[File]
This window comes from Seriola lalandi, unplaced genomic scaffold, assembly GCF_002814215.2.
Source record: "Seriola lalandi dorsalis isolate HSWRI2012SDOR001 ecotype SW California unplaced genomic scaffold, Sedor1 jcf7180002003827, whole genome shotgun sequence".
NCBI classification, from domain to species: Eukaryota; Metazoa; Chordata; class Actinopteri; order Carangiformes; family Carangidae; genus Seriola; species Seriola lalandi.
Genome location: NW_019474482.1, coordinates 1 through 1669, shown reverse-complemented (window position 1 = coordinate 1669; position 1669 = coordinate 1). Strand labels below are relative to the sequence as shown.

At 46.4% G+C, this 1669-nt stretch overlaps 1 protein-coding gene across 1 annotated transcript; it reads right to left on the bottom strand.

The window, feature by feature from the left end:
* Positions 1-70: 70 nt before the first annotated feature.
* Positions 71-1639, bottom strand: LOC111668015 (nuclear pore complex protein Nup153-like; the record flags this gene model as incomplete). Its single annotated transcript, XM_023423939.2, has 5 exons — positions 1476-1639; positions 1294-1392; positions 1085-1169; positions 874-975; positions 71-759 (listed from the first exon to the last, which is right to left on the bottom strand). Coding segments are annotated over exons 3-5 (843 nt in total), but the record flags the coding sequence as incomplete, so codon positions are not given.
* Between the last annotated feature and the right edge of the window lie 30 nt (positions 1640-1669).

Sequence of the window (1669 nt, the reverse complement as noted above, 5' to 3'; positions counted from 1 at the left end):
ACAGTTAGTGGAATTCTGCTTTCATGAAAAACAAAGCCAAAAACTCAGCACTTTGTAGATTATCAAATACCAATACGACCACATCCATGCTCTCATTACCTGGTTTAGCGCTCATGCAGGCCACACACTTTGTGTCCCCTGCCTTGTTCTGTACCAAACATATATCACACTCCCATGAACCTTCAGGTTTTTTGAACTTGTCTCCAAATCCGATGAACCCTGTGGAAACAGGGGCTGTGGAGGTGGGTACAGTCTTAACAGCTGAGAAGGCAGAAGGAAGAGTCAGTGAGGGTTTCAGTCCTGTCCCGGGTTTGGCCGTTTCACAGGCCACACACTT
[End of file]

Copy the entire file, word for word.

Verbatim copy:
This window comes from Seriola lalandi, unplaced genomic scaffold, assembly GCF_002814215.2.
Source record: "Seriola lalandi dorsalis isolate HSWRI2012SDOR001 ecotype SW California unplaced genomic scaffold, Sedor1 jcf7180002003827, whole genome shotgun sequence".
NCBI classification, from domain to species: Eukaryota; Metazoa; Chordata; class Actinopteri; order Carangiformes; family Carangidae; genus Seriola; species Seriola lalandi.
Genome location: NW_019474482.1, coordinates 1 through 1669, shown reverse-complemented (window position 1 = coordinate 1669; position 1669 = coordinate 1). Strand labels below are relative to the sequence as shown.

At 46.4% G+C, this 1669-nt stretch overlaps 1 protein-coding gene across 1 annotated transcript; it reads right to left on the bottom strand.

The window, feature by feature from the left end:
* Positions 1-70: 70 nt before the first annotated feature.
* Positions 71-1639, bottom strand: LOC111668015 (nuclear pore complex protein Nup153-like; the record flags this gene model as incomplete). Its single annotated transcript, XM_023423939.2, has 5 exons — positions 1476-1639; positions 1294-1392; positions 1085-1169; positions 874-975; positions 71-759 (listed from the first exon to the last, which is right to left on the bottom strand). Coding segments are annotated over exons 3-5 (843 nt in total), but the record flags the coding sequence as incomplete, so codon positions are not given.
* Between the last annotated feature and the right edge of the window lie 30 nt (positions 1640-1669).

Sequence of the window (1669 nt, the reverse complement as noted above, 5' to 3'; positions counted from 1 at the left end):
ACAGTTAGTGGAATTCTGCTTTCATGAAAAACAAAGCCAAAAACTCAGCACTTTGTAGATTATCAAATACCAATACGACCACATCCATGCTCTCATTACCTGGTTTAGCGCTCATGCAGGCCACACACTTTGTGTCCCCTGCCTTGTTCTGTACCAAACATATATCACACTCCCATGAACCTTCAGGTTTTTTGAACTTGTCTCCAAATCCGATGAACCCTGTGGAAACAGGGGCTGTGGAGGTGGGTACAGTCTTAACAGCTGAGAAGGCAGAAGGAAGAGTCAGTGAGGGTTTCAGTCCTGTCCCGGGTTTGGCCGTTTCACAGGCCACACACTT